Cancer 4


Tumor-Suppressor Genes

If the first class of cancer-inducing mutations “steps on the accelerator” of cell division, the second class of cancer-inducing mutations “removes the brakes.” Cell division is normally turned off in healthy cells by proteins that prevent cyclins from binding to Cdks. The genes that encode these proteins are called tumor-suppressor genes. Their mutant alleles are genetically recessive.

One of the first tumor-suppressor genes to be discovered was the Rb gene. The role of Rb is to bind to the transcription factor E2F, preventing its activity. The E2F transcription factor is necessary for the expression of a number of cell-cycle-specific genes. In the normal course of the cell cycle, the action of cyclin-dependent kinase acts to phosphorylate Rb. As phosphorylated Rb cannot bind E2F, this releases E2F from its inhibition and allows the cell cycle to progress.

A loss of normal Rb function leads to the loss of control over the cell cycle (figure 5). However, both normally functioning copies of Rb must be lost before control is removed. Thus the cancer-inducing mutant alleles of Rb are genetically recessive.

Figure 5
How the tumor-suppressor genes Rb and p16 interact to block cell division.
The retinoblastoma protein (Rb) binds to the transcription factor (E2F) that activates genes in the nucleus, preventing this factor from initiating mitosis. The G1 checkpoint is passed when Cdk interacts with cyclins to phosphorylate Rb, releasing E2F. The p16 tumor-suppressor protein reinforces Rb’s inhibitory action by binding to Cdk so that Cdk is not available to phosphorylate Rb.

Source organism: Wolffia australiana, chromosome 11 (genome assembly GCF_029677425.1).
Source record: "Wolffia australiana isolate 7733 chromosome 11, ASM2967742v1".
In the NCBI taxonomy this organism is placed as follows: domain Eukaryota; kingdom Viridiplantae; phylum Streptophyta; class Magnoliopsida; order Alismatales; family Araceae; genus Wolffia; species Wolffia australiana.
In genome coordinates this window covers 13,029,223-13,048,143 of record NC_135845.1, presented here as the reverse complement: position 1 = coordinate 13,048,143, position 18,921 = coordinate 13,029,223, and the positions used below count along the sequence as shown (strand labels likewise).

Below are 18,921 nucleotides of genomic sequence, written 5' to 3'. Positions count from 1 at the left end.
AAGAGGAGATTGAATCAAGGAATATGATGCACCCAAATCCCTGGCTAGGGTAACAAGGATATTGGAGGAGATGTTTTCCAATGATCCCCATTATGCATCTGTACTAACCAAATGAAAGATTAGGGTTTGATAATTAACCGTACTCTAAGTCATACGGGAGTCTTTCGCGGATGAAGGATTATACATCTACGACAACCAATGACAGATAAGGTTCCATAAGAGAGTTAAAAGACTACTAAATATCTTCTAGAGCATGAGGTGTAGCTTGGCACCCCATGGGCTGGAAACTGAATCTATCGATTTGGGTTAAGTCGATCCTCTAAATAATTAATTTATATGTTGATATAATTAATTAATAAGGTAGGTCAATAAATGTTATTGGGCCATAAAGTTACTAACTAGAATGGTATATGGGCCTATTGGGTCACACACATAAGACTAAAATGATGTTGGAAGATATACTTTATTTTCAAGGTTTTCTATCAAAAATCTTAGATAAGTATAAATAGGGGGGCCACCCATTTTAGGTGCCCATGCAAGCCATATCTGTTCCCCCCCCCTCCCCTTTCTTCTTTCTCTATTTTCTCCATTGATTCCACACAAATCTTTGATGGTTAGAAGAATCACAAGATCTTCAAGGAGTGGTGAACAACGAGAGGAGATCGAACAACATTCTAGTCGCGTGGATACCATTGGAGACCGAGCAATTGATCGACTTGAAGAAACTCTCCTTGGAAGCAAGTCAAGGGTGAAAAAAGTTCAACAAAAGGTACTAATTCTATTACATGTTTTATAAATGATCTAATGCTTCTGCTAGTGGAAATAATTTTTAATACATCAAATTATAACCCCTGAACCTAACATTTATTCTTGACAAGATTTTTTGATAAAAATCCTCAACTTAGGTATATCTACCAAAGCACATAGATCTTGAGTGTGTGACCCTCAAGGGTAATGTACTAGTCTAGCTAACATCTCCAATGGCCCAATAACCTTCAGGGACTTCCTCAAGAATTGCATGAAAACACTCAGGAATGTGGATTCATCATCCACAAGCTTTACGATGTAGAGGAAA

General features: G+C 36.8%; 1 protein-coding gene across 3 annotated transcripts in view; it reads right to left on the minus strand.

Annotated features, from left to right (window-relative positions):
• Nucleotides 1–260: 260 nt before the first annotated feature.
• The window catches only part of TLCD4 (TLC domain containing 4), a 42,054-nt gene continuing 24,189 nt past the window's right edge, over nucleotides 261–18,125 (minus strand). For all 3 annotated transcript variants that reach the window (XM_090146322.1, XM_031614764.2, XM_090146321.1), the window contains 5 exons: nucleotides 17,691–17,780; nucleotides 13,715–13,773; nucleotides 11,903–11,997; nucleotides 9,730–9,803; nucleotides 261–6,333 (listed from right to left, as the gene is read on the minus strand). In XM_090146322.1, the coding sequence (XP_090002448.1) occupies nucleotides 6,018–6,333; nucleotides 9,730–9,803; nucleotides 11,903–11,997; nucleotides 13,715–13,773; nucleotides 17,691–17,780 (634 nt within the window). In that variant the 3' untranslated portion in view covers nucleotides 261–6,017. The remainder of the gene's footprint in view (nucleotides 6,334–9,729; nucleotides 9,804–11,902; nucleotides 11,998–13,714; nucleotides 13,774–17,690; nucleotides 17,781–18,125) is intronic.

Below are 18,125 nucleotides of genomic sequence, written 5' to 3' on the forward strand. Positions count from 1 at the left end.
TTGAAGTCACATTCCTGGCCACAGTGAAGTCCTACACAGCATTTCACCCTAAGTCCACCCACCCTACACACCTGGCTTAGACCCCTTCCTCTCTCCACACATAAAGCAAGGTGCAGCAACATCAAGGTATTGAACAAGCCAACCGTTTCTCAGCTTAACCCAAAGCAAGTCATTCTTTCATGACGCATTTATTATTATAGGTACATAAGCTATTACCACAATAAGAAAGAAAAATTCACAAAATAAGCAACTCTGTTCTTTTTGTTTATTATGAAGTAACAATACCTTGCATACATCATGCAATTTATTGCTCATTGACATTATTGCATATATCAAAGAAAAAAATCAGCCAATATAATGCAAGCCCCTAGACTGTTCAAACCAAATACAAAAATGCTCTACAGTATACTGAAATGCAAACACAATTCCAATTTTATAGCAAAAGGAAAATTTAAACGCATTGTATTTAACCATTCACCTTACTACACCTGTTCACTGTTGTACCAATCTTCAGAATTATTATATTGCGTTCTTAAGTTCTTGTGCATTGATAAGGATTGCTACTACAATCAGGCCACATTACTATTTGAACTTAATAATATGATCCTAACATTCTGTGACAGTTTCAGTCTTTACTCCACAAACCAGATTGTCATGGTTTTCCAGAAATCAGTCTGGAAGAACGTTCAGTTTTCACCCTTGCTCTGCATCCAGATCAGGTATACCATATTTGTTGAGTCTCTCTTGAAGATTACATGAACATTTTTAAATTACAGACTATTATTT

Another well characterized tumor suppressor gene is p53, a gene found to be mutated in a large proportion of human cancers. The role of p53 is to integrate siganls that sense DNA damage during G1 and G2 (figure 6). When significant DNA damage is detected, p53 induces apoptosis to remove the damaged cell. Loss of p53 leads to acumulation of mutations that would have otherwise been removed, and thus failure to prevent transformation to cancerous growth. One of the reasons repeated smoking leads inexorably to lung cancer is that it induces p53 mutations. Indeed, almost half of all cancers involve mutations of the p53 gene.

Figure 6
The role of tumor-suppressor p53 in regulating the cell cycle.
The p53 protein works at the G1 checkpoint to check for DNA damage. If the DNA is damaged, p53 activates the DNA repair system and stops the cell cycle at the G1 checkpoint (before DNA replication). This allows time for the damage to be repaired. p53 stops the cell cycle by inducing the transcription of p21. The p21 protein then binds to cyclins and prevents them from complexing with Cdk.

Epigenetic Events and Cancer